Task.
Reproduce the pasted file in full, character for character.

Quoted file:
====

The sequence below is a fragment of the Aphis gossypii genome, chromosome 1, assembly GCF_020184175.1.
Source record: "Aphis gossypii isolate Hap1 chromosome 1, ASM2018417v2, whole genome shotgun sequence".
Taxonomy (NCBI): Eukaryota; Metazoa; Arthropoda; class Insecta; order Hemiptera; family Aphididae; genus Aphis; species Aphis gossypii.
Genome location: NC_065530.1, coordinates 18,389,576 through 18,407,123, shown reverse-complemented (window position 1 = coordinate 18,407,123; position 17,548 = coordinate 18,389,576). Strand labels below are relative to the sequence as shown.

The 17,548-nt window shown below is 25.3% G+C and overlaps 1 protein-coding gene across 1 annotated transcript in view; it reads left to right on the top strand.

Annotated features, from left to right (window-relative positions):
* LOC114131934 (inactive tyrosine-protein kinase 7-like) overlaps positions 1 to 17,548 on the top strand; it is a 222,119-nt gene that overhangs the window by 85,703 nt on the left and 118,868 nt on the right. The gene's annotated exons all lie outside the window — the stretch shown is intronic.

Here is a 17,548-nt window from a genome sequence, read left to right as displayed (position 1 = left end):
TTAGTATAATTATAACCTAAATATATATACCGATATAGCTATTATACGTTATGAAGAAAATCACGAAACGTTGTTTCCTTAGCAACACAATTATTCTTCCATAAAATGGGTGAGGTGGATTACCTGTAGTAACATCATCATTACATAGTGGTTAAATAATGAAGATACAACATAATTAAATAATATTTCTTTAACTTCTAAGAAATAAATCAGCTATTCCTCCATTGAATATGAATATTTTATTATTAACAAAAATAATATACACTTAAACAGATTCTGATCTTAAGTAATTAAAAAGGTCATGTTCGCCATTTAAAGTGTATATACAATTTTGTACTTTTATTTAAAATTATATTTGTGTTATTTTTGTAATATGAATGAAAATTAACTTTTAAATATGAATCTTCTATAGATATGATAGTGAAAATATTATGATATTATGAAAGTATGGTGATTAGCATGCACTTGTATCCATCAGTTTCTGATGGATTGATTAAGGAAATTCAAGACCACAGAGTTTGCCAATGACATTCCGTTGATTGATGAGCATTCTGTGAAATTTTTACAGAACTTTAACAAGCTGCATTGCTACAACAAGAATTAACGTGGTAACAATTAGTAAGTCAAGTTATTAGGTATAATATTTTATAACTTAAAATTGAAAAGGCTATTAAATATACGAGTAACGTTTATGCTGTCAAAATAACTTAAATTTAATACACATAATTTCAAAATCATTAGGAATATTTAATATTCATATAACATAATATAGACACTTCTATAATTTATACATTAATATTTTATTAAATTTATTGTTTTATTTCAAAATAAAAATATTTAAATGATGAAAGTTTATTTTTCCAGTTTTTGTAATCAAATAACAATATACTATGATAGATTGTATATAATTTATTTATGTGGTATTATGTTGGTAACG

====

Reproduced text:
The sequence below is a fragment of the Aphis gossypii genome, chromosome 1, assembly GCF_020184175.1.
Source record: "Aphis gossypii isolate Hap1 chromosome 1, ASM2018417v2, whole genome shotgun sequence".
Taxonomy (NCBI): Eukaryota; Metazoa; Arthropoda; class Insecta; order Hemiptera; family Aphididae; genus Aphis; species Aphis gossypii.
Genome location: NC_065530.1, coordinates 18,389,576 through 18,407,123, shown reverse-complemented (window position 1 = coordinate 18,407,123; position 17,548 = coordinate 18,389,576). Strand labels below are relative to the sequence as shown.

The 17,548-nt window shown below is 25.3% G+C and overlaps 1 protein-coding gene across 1 annotated transcript in view; it reads left to right on the top strand.

Annotated features, from left to right (window-relative positions):
* LOC114131934 (inactive tyrosine-protein kinase 7-like) overlaps positions 1 to 17,548 on the top strand; it is a 222,119-nt gene that overhangs the window by 85,703 nt on the left and 118,868 nt on the right. The gene's annotated exons all lie outside the window — the stretch shown is intronic.

Here is a 17,548-nt window from a genome sequence, read left to right as displayed (position 1 = left end):
TTAGTATAATTATAACCTAAATATATATACCGATATAGCTATTATACGTTATGAAGAAAATCACGAAACGTTGTTTCCTTAGCAACACAATTATTCTTCCATAAAATGGGTGAGGTGGATTACCTGTAGTAACATCATCATTACATAGTGGTTAAATAATGAAGATACAACATAATTAAATAATATTTCTTTAACTTCTAAGAAATAAATCAGCTATTCCTCCATTGAATATGAATATTTTATTATTAACAAAAATAATATACACTTAAACAGATTCTGATCTTAAGTAATTAAAAAGGTCATGTTCGCCATTTAAAGTGTATATACAATTTTGTACTTTTATTTAAAATTATATTTGTGTTATTTTTGTAATATGAATGAAAATTAACTTTTAAATATGAATCTTCTATAGATATGATAGTGAAAATATTATGATATTATGAAAGTATGGTGATTAGCATGCACTTGTATCCATCAGTTTCTGATGGATTGATTAAGGAAATTCAAGACCACAGAGTTTGCCAATGACATTCCGTTGATTGATGAGCATTCTGTGAAATTTTTACAGAACTTTAACAAGCTGCATTGCTACAACAAGAATTAACGTGGTAACAATTAGTAAGTCAAGTTATTAGGTATAATATTTTATAACTTAAAATTGAAAAGGCTATTAAATATACGAGTAACGTTTATGCTGTCAAAATAACTTAAATTTAATACACATAATTTCAAAATCATTAGGAATATTTAATATTCATATAACATAATATAGACACTTCTATAATTTATACATTAATATTTTATTAAATTTATTGTTTTATTTCAAAATAAAAATATTTAAATGATGAAAGTTTATTTTTCCAGTTTTTGTAATCAAATAACAATATACTATGATAGATTGTATATAATTTATTTATGTGGTATTATGTTGGTAACG